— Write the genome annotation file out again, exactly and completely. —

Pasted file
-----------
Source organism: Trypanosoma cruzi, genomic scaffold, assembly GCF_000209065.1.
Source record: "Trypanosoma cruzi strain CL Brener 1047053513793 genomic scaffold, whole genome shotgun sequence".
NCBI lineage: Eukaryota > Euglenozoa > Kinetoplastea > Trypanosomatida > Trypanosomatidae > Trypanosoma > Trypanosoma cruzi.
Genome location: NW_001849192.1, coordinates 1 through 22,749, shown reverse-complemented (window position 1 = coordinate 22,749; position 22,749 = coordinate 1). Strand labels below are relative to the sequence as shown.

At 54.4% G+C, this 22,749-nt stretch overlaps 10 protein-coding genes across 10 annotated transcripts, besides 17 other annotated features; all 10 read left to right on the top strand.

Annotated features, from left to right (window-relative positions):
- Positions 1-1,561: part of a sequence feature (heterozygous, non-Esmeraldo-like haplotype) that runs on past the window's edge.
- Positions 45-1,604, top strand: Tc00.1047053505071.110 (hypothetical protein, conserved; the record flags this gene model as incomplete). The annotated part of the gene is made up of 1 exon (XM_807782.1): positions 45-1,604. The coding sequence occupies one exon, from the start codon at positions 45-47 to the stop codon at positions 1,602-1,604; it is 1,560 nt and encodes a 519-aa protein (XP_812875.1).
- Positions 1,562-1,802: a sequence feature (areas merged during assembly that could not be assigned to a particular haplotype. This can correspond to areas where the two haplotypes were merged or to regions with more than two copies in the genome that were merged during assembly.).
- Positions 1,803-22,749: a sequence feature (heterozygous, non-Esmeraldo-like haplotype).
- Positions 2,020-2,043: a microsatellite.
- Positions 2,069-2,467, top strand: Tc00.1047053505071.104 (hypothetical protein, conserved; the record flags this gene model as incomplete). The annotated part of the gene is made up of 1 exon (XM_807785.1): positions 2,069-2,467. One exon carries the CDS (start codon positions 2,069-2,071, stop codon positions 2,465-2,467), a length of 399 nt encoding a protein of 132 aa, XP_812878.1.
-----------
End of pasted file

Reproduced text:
Source organism: Trypanosoma cruzi, genomic scaffold, assembly GCF_000209065.1.
Source record: "Trypanosoma cruzi strain CL Brener 1047053513793 genomic scaffold, whole genome shotgun sequence".
NCBI lineage: Eukaryota > Euglenozoa > Kinetoplastea > Trypanosomatida > Trypanosomatidae > Trypanosoma > Trypanosoma cruzi.
Genome location: NW_001849192.1, coordinates 1 through 22,749, shown reverse-complemented (window position 1 = coordinate 22,749; position 22,749 = coordinate 1). Strand labels below are relative to the sequence as shown.

At 54.4% G+C, this 22,749-nt stretch overlaps 10 protein-coding genes across 10 annotated transcripts, besides 17 other annotated features; all 10 read left to right on the top strand.

Annotated features, from left to right (window-relative positions):
- Positions 1-1,561: part of a sequence feature (heterozygous, non-Esmeraldo-like haplotype) that runs on past the window's edge.
- Positions 45-1,604, top strand: Tc00.1047053505071.110 (hypothetical protein, conserved; the record flags this gene model as incomplete). The annotated part of the gene is made up of 1 exon (XM_807782.1): positions 45-1,604. The coding sequence occupies one exon, from the start codon at positions 45-47 to the stop codon at positions 1,602-1,604; it is 1,560 nt and encodes a 519-aa protein (XP_812875.1).
- Positions 1,562-1,802: a sequence feature (areas merged during assembly that could not be assigned to a particular haplotype. This can correspond to areas where the two haplotypes were merged or to regions with more than two copies in the genome that were merged during assembly.).
- Positions 1,803-22,749: a sequence feature (heterozygous, non-Esmeraldo-like haplotype).
- Positions 2,020-2,043: a microsatellite.
- Positions 2,069-2,467, top strand: Tc00.1047053505071.104 (hypothetical protein, conserved; the record flags this gene model as incomplete). The annotated part of the gene is made up of 1 exon (XM_807785.1): positions 2,069-2,467. One exon carries the CDS (start codon positions 2,069-2,071, stop codon positions 2,465-2,467), a length of 399 nt encoding a protein of 132 aa, XP_812878.1.